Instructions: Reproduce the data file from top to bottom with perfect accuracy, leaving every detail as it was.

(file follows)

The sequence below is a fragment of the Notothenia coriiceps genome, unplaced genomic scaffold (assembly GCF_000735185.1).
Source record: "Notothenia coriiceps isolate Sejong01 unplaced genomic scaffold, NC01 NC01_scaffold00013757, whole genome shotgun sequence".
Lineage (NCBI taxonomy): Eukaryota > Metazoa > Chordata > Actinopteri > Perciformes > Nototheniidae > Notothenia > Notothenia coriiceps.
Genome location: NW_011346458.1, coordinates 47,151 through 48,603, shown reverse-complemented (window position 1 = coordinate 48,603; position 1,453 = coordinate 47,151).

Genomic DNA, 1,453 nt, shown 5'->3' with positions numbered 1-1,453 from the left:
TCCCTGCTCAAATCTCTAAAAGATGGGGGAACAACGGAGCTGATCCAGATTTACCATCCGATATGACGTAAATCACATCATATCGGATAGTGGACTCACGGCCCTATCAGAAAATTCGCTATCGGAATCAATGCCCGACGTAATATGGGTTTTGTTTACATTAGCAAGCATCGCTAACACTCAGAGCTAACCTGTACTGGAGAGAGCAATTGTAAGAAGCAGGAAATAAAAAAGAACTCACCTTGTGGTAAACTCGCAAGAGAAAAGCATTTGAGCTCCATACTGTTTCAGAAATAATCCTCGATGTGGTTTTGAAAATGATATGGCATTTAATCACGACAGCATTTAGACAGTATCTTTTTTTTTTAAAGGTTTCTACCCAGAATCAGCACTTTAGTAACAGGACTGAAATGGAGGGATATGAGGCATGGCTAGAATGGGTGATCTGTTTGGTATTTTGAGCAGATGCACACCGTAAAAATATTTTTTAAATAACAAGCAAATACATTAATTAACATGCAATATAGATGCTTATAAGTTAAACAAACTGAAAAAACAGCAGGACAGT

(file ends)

The sequence below is a fragment of the Notothenia coriiceps genome, unplaced genomic scaffold (assembly GCF_000735185.1).
Source record: "Notothenia coriiceps isolate Sejong01 unplaced genomic scaffold, NC01 NC01_scaffold00013757, whole genome shotgun sequence".
Lineage (NCBI taxonomy): Eukaryota > Metazoa > Chordata > Actinopteri > Perciformes > Nototheniidae > Notothenia > Notothenia coriiceps.
Genome location: NW_011346458.1, coordinates 47,151 through 48,603, shown reverse-complemented (window position 1 = coordinate 48,603; position 1,453 = coordinate 47,151).

Genomic DNA, 1,453 nt, shown 5'->3' with positions numbered 1-1,453 from the left:
TCCCTGCTCAAATCTCTAAAAGATGGGGGAACAACGGAGCTGATCCAGATTTACCATCCGATATGACGTAAATCACATCATATCGGATAGTGGACTCACGGCCCTATCAGAAAATTCGCTATCGGAATCAATGCCCGACGTAATATGGGTTTTGTTTACATTAGCAAGCATCGCTAACACTCAGAGCTAACCTGTACTGGAGAGAGCAATTGTAAGAAGCAGGAAATAAAAAAGAACTCACCTTGTGGTAAACTCGCAAGAGAAAAGCATTTGAGCTCCATACTGTTTCAGAAATAATCCTCGATGTGGTTTTGAAAATGATATGGCATTTAATCACGACAGCATTTAGACAGTATCTTTTTTTTTTAAAGGTTTCTACCCAGAATCAGCACTTTAGTAACAGGACTGAAATGGAGGGATATGAGGCATGGCTAGAATGGGTGATCTGTTTGGTATTTTGAGCAGATGCACACCGTAAAAATATTTTTTAAATAACAAGCAAATACATTAATTAACATGCAATATAGATGCTTATAAGTTAAACAAACTGAAAAAACAGCAGGACAGT